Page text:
I see our job as organizers as a way to serve others and to help improve their quality of life.
— Laura Kiffmeyer

We worked with a young professional that moved to Charlotte and helped him get unpacked after many months of living out of boxes. When he decided to move to a new apartment we handled the entire move for him. However, we never laid eyes on him during the entire process! This is the text I got from him when he walked into his new apartment for the first time.

’I just walked into my apartment and am so grateful and impressed for all the work and incredible atmosphere that you brought to my apartment over the last few weeks. Thank you for everything that you have done to help me have a home and a great place to live. I’m truly speechless this apartment layout is great and feels so different. You put everything together so well. This is the best moment I have had since moving to Charlotte.’
— Leigh Ann Loeblein

Archive Your Files With Ease

What shape is your filing system in? Are your filing drawers stuffed so full that it’s nearly impossible to get another piece of paper into — or out of — them? Once a year, you should take time to review your files and purge as much as possible, leaving room for next year’s papers.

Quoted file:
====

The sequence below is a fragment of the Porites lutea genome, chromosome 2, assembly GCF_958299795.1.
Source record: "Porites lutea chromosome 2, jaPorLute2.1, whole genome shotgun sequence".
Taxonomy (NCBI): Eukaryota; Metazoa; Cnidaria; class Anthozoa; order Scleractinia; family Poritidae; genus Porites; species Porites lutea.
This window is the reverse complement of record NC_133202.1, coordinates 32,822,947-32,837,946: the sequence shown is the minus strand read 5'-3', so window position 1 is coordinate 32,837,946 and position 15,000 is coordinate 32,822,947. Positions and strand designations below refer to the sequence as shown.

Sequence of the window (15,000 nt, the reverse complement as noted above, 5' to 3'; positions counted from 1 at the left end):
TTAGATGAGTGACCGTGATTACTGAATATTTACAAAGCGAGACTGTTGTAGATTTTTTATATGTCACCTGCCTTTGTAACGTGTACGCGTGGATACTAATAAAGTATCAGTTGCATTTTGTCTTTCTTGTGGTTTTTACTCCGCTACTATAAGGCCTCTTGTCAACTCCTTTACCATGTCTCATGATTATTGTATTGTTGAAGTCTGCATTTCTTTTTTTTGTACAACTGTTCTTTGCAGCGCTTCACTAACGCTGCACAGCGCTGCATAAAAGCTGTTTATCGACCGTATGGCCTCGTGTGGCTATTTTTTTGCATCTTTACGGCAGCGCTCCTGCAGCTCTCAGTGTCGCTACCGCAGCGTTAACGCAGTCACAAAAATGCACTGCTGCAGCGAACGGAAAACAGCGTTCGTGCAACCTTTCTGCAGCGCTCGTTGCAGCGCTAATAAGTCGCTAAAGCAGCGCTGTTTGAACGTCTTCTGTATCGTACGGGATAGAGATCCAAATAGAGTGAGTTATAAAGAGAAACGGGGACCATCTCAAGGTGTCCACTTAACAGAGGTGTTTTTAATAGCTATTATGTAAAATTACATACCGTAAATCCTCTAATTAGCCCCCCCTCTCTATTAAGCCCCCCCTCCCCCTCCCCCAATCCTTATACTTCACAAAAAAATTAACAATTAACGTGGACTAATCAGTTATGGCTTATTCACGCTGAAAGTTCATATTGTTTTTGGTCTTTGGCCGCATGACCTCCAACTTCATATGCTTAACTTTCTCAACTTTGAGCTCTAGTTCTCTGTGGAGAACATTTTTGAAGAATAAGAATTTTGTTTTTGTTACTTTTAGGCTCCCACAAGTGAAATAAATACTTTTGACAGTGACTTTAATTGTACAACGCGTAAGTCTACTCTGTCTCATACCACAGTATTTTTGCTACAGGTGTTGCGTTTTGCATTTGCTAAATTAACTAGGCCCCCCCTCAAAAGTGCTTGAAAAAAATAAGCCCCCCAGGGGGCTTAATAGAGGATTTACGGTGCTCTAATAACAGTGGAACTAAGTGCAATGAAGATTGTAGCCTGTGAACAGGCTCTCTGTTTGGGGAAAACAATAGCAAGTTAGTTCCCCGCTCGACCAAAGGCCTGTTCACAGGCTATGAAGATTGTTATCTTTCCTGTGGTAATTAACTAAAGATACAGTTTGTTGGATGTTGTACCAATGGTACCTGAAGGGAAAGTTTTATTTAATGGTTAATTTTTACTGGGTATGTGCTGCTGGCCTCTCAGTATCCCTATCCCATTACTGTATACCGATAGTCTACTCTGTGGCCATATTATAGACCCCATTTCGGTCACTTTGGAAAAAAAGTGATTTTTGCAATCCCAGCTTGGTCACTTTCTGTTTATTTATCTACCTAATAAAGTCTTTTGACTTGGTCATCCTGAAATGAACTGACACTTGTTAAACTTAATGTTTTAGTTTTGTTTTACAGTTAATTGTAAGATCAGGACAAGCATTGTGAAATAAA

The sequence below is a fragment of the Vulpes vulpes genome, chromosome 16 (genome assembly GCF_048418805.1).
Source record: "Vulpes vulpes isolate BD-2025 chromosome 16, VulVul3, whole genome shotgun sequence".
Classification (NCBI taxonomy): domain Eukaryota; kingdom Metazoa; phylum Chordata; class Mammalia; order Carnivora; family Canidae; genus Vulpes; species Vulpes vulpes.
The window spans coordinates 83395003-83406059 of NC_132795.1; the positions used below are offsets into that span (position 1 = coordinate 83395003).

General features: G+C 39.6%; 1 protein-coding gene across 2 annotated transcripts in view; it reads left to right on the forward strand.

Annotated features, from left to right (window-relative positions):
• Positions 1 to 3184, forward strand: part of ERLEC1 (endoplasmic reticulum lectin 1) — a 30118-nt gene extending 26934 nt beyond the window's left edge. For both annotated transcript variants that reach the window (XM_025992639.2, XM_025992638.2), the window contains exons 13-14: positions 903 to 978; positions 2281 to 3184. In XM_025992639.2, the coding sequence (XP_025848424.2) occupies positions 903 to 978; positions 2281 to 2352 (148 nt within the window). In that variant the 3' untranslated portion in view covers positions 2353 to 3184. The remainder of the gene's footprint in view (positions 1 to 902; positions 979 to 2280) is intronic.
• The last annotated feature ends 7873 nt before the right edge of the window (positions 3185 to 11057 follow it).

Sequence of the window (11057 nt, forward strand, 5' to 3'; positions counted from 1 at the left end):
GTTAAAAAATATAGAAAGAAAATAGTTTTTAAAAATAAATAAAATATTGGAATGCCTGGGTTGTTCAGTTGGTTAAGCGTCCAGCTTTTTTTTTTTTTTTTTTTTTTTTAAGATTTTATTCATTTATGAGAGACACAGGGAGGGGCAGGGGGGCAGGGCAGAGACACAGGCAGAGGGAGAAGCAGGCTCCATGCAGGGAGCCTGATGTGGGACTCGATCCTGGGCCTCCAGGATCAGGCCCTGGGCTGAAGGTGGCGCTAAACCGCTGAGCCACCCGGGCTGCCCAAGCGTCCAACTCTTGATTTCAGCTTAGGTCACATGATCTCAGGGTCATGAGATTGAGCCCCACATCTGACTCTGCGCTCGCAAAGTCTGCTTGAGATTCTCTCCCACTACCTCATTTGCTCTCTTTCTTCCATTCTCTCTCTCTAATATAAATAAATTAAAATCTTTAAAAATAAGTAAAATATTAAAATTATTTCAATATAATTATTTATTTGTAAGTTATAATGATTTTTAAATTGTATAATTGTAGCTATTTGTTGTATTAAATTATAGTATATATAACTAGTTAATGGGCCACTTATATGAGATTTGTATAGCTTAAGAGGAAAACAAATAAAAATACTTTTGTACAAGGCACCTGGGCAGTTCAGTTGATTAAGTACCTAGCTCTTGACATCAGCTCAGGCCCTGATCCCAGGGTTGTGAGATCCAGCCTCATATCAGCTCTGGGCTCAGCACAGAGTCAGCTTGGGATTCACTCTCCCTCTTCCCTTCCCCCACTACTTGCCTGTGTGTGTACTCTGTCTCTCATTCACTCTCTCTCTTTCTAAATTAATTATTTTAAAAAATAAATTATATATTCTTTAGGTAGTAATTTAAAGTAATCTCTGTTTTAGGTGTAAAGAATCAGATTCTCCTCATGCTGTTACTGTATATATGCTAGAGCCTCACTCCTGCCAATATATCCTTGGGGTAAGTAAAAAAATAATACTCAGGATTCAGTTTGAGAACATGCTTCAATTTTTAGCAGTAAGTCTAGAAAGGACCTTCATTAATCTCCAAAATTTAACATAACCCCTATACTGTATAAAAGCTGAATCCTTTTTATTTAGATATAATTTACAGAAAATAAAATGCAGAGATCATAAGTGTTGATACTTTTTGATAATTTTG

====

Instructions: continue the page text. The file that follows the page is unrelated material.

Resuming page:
1. Determine what to keep. As you sort through papers, ask yourself, “When will I really need this again?” “Can it be easily recreated or retrieved elsewhere?” Don’t hang onto things unless you have a really good reason! Be ruthless — remember, 80% of the things you file will never get referred to again!

2. Keep records retention guidelines in mind. Your accountant, attorney, or professional organizer can tell you which documents you should keep for legal purposes.

3. Keep only day-to-day paperwork at your fingertips. For rarely-used files that must be kept, archive them in an out-of-the-way area, such as a closet, basement, or off-site storage facility.

4. Some things can be immediately tossed. Instruction manuals for products you no longer own, old research materials, previous drafts of letters, out-of-date magazines and articles, and receipts for items past their return date can be discarded.

5. Stash important documents in a safety deposit box. It is imperative that you stock your safety deposit box or home safe with the following papers: adoption and citizenship papers; passports; birth, death, and marriage certificates; deeds; divorce decrees; insurance policy papers; lease agreements and loan documents; mortgage papers; personal property appraisals (jewelry, collectibles); Social Security cards; stock and bond certificates; vehicle titles; copies of wills; and powers of attorney papers. And don’t forget to LOCK your home safe. It is NOT fireproof unless the lock is engaged.

 

© 2016 Articles on Demand™

Easy as 1-2-3: Clutter Control for Kids

Managing the mess that kids make can be overwhelming sometimes. But by adding some simple routines and expectations, your household will function like clockwork!

Make organizing a part of each day. Let kids know that they need to be responsible for their own possessions. Teach children how to pick up after themselves. It’s important to show kids that every item they own has a “home” where it needs to return when they’re done using it. Be consistent.